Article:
How St. Petersburg scientists eliminated radioactive soil contamination on Vasilievsky Island


March marked the tenth anniversary of the accident at Japan’s Fukushima Daiichi nuclear power plant. Its consequences turned out to be not as catastrophic as might have been expected immediately after the accident. However, the area around the plant is still uninhabitable, and the radioactive waste collected in the contamination area is stored in temporary warehouses, and no one knows what to do with it.

In the 1990s, merchants who bought a plot of land on Vasilyevsky Island for construction had to solve a similar, though more localized, problem. In the middle of the last century, there was a military-industrial complex enterprise where spent nuclear waste was stored in special mines. The waste was utilized back in the Soviet times, but the concrete used for the walls of the wells was not a sufficient barrier for radioactive elements - strontium-90 and cesium-137. They seeped into the soil and made the area unsuitable for any construction.

Such a change of events turned out to be an unpleasant surprise for businessmen. After all, at that time, contamination was fought mostly by creating concrete barriers that prevented the migration of radionuclides. But in this case, the construction of buildings would have to be forgotten. The only available way not to get into trouble was to “take the soil out of economic circulation,” that is, remove it and replace it with new soil, but even that was not possible.

Entrepreneurs were told that there were no free burial grounds of that size, and in case they suddenly appeared, such an application would have almost no chance to be approved. The operation of removing a colossal amount of contaminated soil from the city center is a troublesome business (the WHSD was built much later), it will at least attract unnecessary attention and cause an unhealthy public outcry. Let everything remain as it is, all the more so, as this place is deserted, and the radioactive background will normalize sooner or later.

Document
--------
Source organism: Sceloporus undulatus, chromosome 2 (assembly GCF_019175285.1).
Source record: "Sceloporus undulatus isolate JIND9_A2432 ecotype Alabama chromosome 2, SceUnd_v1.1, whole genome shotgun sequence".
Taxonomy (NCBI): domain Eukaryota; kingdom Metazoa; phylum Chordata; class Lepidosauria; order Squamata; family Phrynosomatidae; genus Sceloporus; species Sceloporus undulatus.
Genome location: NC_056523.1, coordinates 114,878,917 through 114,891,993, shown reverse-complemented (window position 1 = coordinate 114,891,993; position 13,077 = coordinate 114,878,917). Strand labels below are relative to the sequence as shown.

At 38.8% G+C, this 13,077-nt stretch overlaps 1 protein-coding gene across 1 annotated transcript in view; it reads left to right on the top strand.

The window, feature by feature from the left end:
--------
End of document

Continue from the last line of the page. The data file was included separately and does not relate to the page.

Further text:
What is to be done? After all, considerable sums were invested in the purchase of the valuable, as it seemed, at first sight, asset. With this question, the builders turned to St. Petersburg Mining University, whose scientists were engaged in specialized research. In particular, they studied the possibility of cleaning the soil to permissible standards by means of ion-exchange displacement of radioactive isotopes. The innovation had already been partially tested on samples taken from Chernobyl-affected areas, but there was still a long way to go before the research was completed.

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"The diffusion coefficient of strontium in the soil on the territory of the former industrial zone was two orders of magnitude higher than that of cesium. Therefore, while the first element was fixed in the upper layer 20-30 centimeters thick, the second one penetrated to the depth of several meters. As a result, the volume of soil to be decontaminated was estimated at at least five thousand cubic meters. This is about two and a half thousand tons. Besides, the area was littered with construction debris, which was also contaminated," recalls Olga Cheremisina, head of the Department of Physical Chemistry at St. Petersburg Mining University (in the 1990s, the department was headed by Dmitry Chirkst).